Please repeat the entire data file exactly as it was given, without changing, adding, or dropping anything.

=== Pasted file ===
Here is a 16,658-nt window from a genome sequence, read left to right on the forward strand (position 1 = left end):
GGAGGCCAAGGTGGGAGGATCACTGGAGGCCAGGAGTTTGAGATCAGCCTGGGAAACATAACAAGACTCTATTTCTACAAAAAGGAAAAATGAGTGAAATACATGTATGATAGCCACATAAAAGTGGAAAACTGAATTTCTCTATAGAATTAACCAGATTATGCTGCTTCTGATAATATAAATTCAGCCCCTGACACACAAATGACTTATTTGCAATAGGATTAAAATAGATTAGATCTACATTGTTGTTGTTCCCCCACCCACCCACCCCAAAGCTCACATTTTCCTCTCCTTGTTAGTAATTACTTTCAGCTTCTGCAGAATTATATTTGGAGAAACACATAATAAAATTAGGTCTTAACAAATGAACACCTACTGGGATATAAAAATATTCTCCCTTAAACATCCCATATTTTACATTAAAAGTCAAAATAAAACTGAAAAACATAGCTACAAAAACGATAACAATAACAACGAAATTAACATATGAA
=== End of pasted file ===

Here is a 16,658-nt window from a genome sequence, read left to right on the forward strand (position 1 = left end):
GGAGGCCAAGGTGGGAGGATCACTGGAGGCCAGGAGTTTGAGATCAGCCTGGGAAACATAACAAGACTCTATTTCTACAAAAAGGAAAAATGAGTGAAATACATGTATGATAGCCACATAAAAGTGGAAAACTGAATTTCTCTATAGAATTAACCAGATTATGCTGCTTCTGATAATATAAATTCAGCCCCTGACACACAAATGACTTATTTGCAATAGGATTAAAATAGATTAGATCTACATTGTTGTTGTTCCCCCACCCACCCACCCCAAAGCTCACATTTTCCTCTCCTTGTTAGTAATTACTTTCAGCTTCTGCAGAATTATATTTGGAGAAACACATAATAAAATTAGGTCTTAACAAATGAACACCTACTGGGATATAAAAATATTCTCCCTTAAACATCCCATATTTTACATTAAAAGTCAAAATAAAACTGAAAAACATAGCTACAAAAACGATAACAATAACAACGAAATTAACATATGAA